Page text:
Since February 2022, the Western states have rapidly tightened their policy of sanctions against Russia, which has become the undisputed leader in the number of restrictive measures imposed against it. The United States has shown the most zeal and resolve in this regard. At the same time, Washington has continued to expand restrictions on China, particularly with respect to export controls. The policy of reducing China’s access to technology through the introduction of export restrictions has been accompanied by targeted financial sanctions against individuals and legal entities, investment restrictions and other measures. The United States has maintained momentum in terms of sanctions pressure on Iran and other countries.
Washington has continued its policy of strictly enforcing existing sanctions regimes. Characteristically, in this regard, not only persons from third countries, but also American citizens and companies have found themselves under attack. At the same time, the use by the United States of the instrument of fines, which performs a number of functions at once, is especially indicative. In particular, for those persons subject to punitive measures, they can serve as a signal that they should accept the conditions of US regulators, or otherwise, more serious consequences, such as blocking, may occur. For organisations that have not faced enforcement measures, fines serve as a warning to comply with sanctions regimes. As a result, in a number of cases, companies have improved compliance programmes and independently monitor the status of counterparties, thereby adopting the US sanctions. Along with other agencies, and in some cases in direct cooperation with them, penalties are systematically used by the Office of Foreign Assets Control of the US Department of the Treasury (OFAC).
The US Treasury’s punitive measures are a type of enforcement taken in response to violations of financial sanctions, involving that the object, in order to settle the violations committed by participating in the settlement agreement, assumes the obligation to pay a fine imposed by the US Department. Infringement in this context refers to the conduct of transactions prohibited in accordance with US regulations. According to RIAC, during the period from January 1, 2009 to October 20, 2022, 262 individuals and legal entities were fined. About 30% are organisations operating in the financial sector, which, due to the specifics of their activities, face an increased risk of enforcement. In particular, they regularly conduct a large number of transactions. Consequently, they may lack the resources, financial, technological or human, to verify these transactions, but deliberate violations cannot be ruled out.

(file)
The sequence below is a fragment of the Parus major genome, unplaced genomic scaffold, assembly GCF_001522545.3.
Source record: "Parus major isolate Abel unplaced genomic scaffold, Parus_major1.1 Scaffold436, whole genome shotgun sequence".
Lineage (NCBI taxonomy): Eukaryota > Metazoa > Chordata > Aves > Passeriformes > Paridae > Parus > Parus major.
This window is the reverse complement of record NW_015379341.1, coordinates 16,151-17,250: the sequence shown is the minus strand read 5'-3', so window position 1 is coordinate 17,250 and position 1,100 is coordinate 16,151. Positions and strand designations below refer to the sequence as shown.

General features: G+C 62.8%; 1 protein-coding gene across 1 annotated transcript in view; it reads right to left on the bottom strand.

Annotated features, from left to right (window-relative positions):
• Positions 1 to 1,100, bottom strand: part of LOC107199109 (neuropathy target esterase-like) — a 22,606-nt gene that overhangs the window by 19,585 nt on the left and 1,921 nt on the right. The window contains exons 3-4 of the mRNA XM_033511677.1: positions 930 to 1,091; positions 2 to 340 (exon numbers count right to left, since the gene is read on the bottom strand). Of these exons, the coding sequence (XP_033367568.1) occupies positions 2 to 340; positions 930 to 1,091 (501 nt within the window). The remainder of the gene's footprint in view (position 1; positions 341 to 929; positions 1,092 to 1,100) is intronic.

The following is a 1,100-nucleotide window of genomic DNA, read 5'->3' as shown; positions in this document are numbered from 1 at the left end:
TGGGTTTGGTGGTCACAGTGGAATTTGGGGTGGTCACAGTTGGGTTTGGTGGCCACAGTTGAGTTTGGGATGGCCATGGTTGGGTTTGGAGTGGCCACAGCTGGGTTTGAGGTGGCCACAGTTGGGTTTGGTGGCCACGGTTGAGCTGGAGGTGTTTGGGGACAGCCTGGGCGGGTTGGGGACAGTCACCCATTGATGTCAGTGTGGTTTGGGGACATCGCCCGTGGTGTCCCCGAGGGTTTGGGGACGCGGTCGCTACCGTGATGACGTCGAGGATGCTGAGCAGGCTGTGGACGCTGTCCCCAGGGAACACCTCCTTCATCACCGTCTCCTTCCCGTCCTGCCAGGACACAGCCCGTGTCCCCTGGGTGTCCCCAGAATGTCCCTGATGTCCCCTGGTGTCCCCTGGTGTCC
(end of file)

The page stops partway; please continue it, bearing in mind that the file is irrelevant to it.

Interestingly, Americans are the leaders in terms of getting fined by the US Treasury: 76% of the people who have faced this type of coercive measure during the period under review were American companies or their joint ventures. This fact once again emphasises the difference between sanctions, which place costs on businesses, and trade wars, which are mainly aimed at creating better market conditions for their companies.
The experience of applying penalties against Chinese companies is noteworthy. The amounts of fines can be impressive. For example, in 2017, the Chinese company ZTE entered into an agreement with OFAC to pay $100 million for transactions in violation of US sanctions against Iran. At the same time, the punitive cases themselves are not widespread, despite the continuing growth of the Sino-American confrontation. There were three of them during the period under review. In addition to ZTE, Hong Kong Sojitz Limited in 2022 and the Jereh Group in 2018 were fined in 2018.